It's not good for children to have infinitely patient, saintly mothers.
1. Bathe the kids every day.
Children, unless they've been rolling in the mud, do not need a bath every day. In the summer I rinse off sand, sweat and sunscreen pretty much daily, but in the winter it just makes their skin dry and rashy.
Twice-a-week baths are fine and save me the soggy wrestling match that is washing a screaming toddler and preschooler.
2. Do an elaborate bedtime routine.
Now, with our 4-year-old, more rituals have crept in, like: 1) sing a song; 2) read three books; 3) listen to Freight Train Boogie; 4) dance; 5) play a game he and daddy made up, called "crashies," in which I always get injured; 6) a good-night "wrestle" with his brother; 7) tooth-brushing; 8) a game called "burrito" in which he is rolled in a blanket, then unrolled like Cleopatra at Caesar's feet; 9) prayers; 10) a dozen good-night hugs and kisses in a specific order and if we mess up we have to start over; 11) one more drink of water; 12) one more pee; 13) one more drink of water.
The bedtime routine starts at 3:45. In the interest of recapturing those hours, I'm eliminating all but tooth-brushing and prayers, which, mumbled at high speed while inching towards the cocktail cabinet, are more true to my Episcopalian faith anyway.
3. Buy organic.
I've spent the last five years standing in the fruit aisle debating whether to spend $2 for an organic apple or 50 cents for a regular one, and then, confused, I buy no apple at all. I am just not going to worry about it anymore.
It's better that they eat fruits and vegetables than not, and we can’t spend $200 a week on apples.
4. Force my kids to eat vegetables.
With my first child, we forced him to eat a certain number of bites of his dinner to get dessert. This resulted in bargains and negotiations and debates over exactly how much food on the fork counted as a "bite." (It was a little like arguing how many angels can fit on the head of a pin.)
By the time my second arrived, we started following Ellyn Satter's division of responsibility, which makes meals a lot more peaceful. I mean, mostly. My son sat down at the table the other night, looked at what I'd made, and said, "This looks like an old head."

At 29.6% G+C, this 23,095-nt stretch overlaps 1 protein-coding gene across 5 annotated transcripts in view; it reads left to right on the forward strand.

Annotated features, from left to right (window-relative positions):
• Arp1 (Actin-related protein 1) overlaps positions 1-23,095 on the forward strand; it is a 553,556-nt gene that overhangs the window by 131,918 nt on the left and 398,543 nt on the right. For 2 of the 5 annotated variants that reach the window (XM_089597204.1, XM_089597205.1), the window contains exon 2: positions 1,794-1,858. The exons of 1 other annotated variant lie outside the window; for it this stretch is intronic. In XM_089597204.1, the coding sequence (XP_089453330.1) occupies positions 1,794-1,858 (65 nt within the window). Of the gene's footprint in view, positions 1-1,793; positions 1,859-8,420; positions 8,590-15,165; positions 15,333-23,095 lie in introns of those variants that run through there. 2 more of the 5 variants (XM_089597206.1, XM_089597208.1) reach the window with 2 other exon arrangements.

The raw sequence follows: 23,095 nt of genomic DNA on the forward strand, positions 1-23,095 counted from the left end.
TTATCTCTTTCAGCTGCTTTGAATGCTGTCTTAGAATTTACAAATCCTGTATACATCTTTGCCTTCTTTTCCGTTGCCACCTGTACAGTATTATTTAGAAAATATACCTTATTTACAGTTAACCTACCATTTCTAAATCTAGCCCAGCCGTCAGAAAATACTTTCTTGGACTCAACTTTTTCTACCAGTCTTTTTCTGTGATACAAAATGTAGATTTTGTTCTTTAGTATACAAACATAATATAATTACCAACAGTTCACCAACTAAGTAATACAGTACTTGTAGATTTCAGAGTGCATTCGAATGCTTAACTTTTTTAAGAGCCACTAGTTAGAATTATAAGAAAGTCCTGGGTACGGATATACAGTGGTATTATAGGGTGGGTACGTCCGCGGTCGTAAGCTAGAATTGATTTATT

So yeah, it's not all wine and roses, but at least I’m not squabbling about whether counts as a bite.
5. Be eternally patient.
I try so, so hard to control my temper. But sometimes, one child is repeatedly pressing the "Oh Susannah" button on his music machine, the phone is ringing and I can't find it, the oatmeal is burning, and the other child is experimenting with asking questions in a barely audible voice. (Remember the scene in The Office when Michael Scott negotiates for a raise by speaking very softly? This is what my son is doing.)
And then sometimes I lose my temper.
But the thing is—it's not good for children to have infinitely patient, saintly mothers, because the world is not infinitely patient and saintly. Normal people lose their shit at too much loud-noise stimulus and burgeoning stove fires and a child requesting a cheese stick without moving his lips.
It's good for kids to recognize the incipient stages of someone losing their shit. This will serve them well in the world.
6. Have a perfectly clean house.
A friend recently said, "I wish I had known that motherhood is really just becoming a cleaning lady." And it's true.
I clean the kitchen four times a day. I scrape things off the floor with my fingernails. I pick up so many little balled-up socks.
But now—partly because I hate to clean, and partly because I think kids, especially boys, shouldn't think that someone is always going to pick up after them—I've started a gentle insistence that they put their clothes in the hamper with no intermediate stop on the floor, that they return their bath toys to the basket, and that they help out with weekly dusting and vacuuming.
It would be quicker to do it myself, and the house isn’t especially clean, but I hate feeling like a martyr. I’d rather have a slightly dirty house than be a servant, and eventually they’ll learn that small daily efforts are better for housekeeping than quarterly fumigations.
7. Spend all weekend with my kids.
The No. 1 thing I miss about singledom is time alone at home, to non-productively putter.
So we're starting a half-day-off policy; like the servants in Downton Abbey, we each get from 8 a.m. to noon, once a week, with no kids, work, or chores/responsibilities. The other parent takes the kids out of the house.
I am going to put spare change in the change jar and corral all my hair elastics and stack random pieces of paper on my desk. It's going to be glorious.
This article was originally published at The Mid. Reprinted with permission from the author.